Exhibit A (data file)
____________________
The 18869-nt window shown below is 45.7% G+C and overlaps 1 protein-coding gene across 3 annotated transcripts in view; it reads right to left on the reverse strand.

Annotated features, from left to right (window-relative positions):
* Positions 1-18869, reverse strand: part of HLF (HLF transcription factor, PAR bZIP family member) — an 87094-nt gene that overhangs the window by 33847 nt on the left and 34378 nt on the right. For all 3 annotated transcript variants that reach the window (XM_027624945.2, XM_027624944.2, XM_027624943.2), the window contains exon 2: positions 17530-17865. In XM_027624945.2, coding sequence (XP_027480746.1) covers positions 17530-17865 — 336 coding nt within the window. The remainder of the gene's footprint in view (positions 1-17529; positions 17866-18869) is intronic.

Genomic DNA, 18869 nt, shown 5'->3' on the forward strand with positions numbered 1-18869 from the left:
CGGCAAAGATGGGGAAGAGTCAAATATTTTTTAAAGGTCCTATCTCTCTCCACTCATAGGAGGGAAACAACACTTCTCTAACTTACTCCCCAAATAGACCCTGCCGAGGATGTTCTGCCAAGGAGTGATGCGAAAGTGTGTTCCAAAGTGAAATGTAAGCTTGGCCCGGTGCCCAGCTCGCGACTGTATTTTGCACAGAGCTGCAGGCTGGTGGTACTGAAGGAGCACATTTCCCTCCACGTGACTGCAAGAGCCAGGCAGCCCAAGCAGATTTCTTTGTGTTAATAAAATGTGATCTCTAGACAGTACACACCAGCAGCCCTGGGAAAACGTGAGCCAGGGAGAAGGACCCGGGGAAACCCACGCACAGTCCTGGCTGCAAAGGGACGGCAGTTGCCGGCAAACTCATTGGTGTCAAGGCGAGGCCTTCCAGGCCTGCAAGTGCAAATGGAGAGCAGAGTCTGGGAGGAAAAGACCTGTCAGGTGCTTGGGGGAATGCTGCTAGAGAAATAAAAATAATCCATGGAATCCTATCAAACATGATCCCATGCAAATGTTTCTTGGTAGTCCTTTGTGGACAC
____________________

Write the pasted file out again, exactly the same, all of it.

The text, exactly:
The 18869-nt window shown below is 45.7% G+C and overlaps 1 protein-coding gene across 3 annotated transcripts in view; it reads right to left on the reverse strand.

Annotated features, from left to right (window-relative positions):
* Positions 1-18869, reverse strand: part of HLF (HLF transcription factor, PAR bZIP family member) — an 87094-nt gene that overhangs the window by 33847 nt on the left and 34378 nt on the right. For all 3 annotated transcript variants that reach the window (XM_027624945.2, XM_027624944.2, XM_027624943.2), the window contains exon 2: positions 17530-17865. In XM_027624945.2, coding sequence (XP_027480746.1) covers positions 17530-17865 — 336 coding nt within the window. The remainder of the gene's footprint in view (positions 1-17529; positions 17866-18869) is intronic.

Genomic DNA, 18869 nt, shown 5'->3' on the forward strand with positions numbered 1-18869 from the left:
CGGCAAAGATGGGGAAGAGTCAAATATTTTTTAAAGGTCCTATCTCTCTCCACTCATAGGAGGGAAACAACACTTCTCTAACTTACTCCCCAAATAGACCCTGCCGAGGATGTTCTGCCAAGGAGTGATGCGAAAGTGTGTTCCAAAGTGAAATGTAAGCTTGGCCCGGTGCCCAGCTCGCGACTGTATTTTGCACAGAGCTGCAGGCTGGTGGTACTGAAGGAGCACATTTCCCTCCACGTGACTGCAAGAGCCAGGCAGCCCAAGCAGATTTCTTTGTGTTAATAAAATGTGATCTCTAGACAGTACACACCAGCAGCCCTGGGAAAACGTGAGCCAGGGAGAAGGACCCGGGGAAACCCACGCACAGTCCTGGCTGCAAAGGGACGGCAGTTGCCGGCAAACTCATTGGTGTCAAGGCGAGGCCTTCCAGGCCTGCAAGTGCAAATGGAGAGCAGAGTCTGGGAGGAAAAGACCTGTCAGGTGCTTGGGGGAATGCTGCTAGAGAAATAAAAATAATCCATGGAATCCTATCAAACATGATCCCATGCAAATGTTTCTTGGTAGTCCTTTGTGGACAC